Rwanda marks Oral Health Day with a call for regular check-ups

Adelaide Muhigana, a dental surgeon at Legacy Clinic checks a child’s teeth. Marie Anne Dushimimana.

Dental professionals have urged Rwandans to adopt the culture of undering regular dental check-ups.

This was during the occasion to mark the World Oral Health Day on Tuesday, when dental surgeons and dental therapists provided free dentalcare services to over 2,000 people from the sectors of Kimironko and Bumbogo in Gasabo District.

Adelaide Muhigana, a dental surgeon at Legacy Clinic and a representative of the Dental Surgeons Association in Rwanda, said many Rwandans don’t value dental health and never go for  check-ups unless they get sick.

“Rwandans generally remember to go to the hospital when they can no longer stand the pain. It’s rare to see people coming to the hospital just for normal dental check-up,” she said.

Even when they get to the hospital, they ask medics to remove the sick teeth as if they are not needed, Muhigana added.

“I’ve been in dentistry for over 20 years and I have seen about only five families coming to hospital to do a normal dental check-up. There is need to  raise more awareness so that people do routine check-ups, which is cheaper than treating sick teeth,” she said.

Christine Mwezi, the representative of Rwanda Dental Association, said they are struggling to change Rwandans’ attitude concerning dental health.

Theogene Ndikuryayo, from Bumbogo Sector, said two of teeth were extracted after he sought intervention from hospital late.

“I didn’t understand why it was important to go for a check-up when I’m feeling well. I only went there when my teeth were paining me and they extracted them. But now I appreciate why I have to go for check-ups,” he said.

The most common dental diseases in Rwanda include dental holes, dental caries and gum diseases.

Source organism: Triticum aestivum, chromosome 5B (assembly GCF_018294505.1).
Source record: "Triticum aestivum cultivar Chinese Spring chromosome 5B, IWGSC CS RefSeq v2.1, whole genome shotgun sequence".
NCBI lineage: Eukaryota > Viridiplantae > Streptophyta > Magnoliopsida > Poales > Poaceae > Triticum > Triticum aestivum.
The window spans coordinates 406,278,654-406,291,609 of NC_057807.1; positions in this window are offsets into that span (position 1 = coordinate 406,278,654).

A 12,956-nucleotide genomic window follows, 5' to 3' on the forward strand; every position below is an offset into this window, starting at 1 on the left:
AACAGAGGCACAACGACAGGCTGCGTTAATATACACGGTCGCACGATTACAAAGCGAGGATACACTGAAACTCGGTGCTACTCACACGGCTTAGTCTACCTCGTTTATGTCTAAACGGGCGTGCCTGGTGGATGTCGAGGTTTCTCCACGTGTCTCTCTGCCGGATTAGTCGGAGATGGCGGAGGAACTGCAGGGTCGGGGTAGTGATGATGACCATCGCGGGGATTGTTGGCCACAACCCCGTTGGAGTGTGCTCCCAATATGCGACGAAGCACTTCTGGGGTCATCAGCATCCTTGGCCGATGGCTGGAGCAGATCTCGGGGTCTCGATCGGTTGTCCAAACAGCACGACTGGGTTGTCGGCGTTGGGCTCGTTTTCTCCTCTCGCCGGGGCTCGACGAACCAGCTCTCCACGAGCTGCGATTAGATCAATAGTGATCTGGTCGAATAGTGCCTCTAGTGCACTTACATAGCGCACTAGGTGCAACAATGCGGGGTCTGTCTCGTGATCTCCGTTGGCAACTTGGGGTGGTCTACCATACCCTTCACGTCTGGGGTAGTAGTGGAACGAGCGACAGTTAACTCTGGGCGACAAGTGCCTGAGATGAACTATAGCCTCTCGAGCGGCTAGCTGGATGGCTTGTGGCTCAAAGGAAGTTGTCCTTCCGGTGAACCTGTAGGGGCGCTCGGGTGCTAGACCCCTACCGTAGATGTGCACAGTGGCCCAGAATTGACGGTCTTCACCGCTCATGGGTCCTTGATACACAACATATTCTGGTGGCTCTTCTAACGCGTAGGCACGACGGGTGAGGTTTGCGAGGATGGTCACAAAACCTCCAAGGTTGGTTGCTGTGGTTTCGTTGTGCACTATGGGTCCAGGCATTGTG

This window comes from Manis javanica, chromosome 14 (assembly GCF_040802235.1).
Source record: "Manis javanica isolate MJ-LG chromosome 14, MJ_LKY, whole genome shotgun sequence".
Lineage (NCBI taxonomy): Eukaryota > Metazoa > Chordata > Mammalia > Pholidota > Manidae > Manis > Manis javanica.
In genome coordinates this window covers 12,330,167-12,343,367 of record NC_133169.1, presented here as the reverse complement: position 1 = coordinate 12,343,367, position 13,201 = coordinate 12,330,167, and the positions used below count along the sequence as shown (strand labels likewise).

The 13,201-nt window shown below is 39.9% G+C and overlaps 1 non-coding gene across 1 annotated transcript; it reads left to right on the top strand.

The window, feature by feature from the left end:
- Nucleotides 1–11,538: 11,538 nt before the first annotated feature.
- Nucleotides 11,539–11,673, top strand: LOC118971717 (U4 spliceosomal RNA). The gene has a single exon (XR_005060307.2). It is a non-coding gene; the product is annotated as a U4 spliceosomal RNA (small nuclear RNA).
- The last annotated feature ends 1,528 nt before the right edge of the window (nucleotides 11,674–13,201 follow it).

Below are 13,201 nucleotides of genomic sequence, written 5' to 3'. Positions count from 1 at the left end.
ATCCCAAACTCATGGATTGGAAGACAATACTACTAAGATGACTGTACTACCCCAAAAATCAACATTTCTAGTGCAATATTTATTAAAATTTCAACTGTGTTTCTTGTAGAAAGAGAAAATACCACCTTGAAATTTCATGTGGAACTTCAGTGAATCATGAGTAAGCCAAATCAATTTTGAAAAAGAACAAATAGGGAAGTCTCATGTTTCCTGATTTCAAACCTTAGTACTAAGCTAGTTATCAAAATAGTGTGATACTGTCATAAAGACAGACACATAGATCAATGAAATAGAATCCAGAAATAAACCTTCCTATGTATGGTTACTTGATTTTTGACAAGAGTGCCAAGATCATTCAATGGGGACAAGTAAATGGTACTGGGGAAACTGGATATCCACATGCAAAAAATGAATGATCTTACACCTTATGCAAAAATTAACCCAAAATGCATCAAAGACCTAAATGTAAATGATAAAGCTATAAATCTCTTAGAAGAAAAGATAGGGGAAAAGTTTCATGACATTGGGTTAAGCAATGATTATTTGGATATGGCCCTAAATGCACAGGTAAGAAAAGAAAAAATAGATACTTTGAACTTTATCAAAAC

According to Christine Mwezi, also from Rwanda Dental Association, at least 60 per cent of outpatients across the country go hospitals over dental issues.

“The challenge is that many go to the hospital when they already feeling ill. They don’t have the culture to do routine check-ups. We try to deliver messages through various platforms to take care of this. Teeth matter like any other part of the body,” she said.

Agnes Gatarayiha, the vice representative of School of Oral Health at University of Rwanda, said every year they graduate at least 40 dental therapists, and there is hope that the numbers will one day be sufficient.

According to statistics from the Ministry of Health, there are 420 dental therapists in district hospitals. Only 20 surgeons and 15 health centres are capable of delivering all dental treatment.

“We urge the Ministry of Health to change the structure so that these professionals can even operate from all health centres in order to serve as many Rwandans as possible,” she said.

This year’s theme reminds people that “maintaining good oral health is a prevention measure to many non-communicable diseases”.



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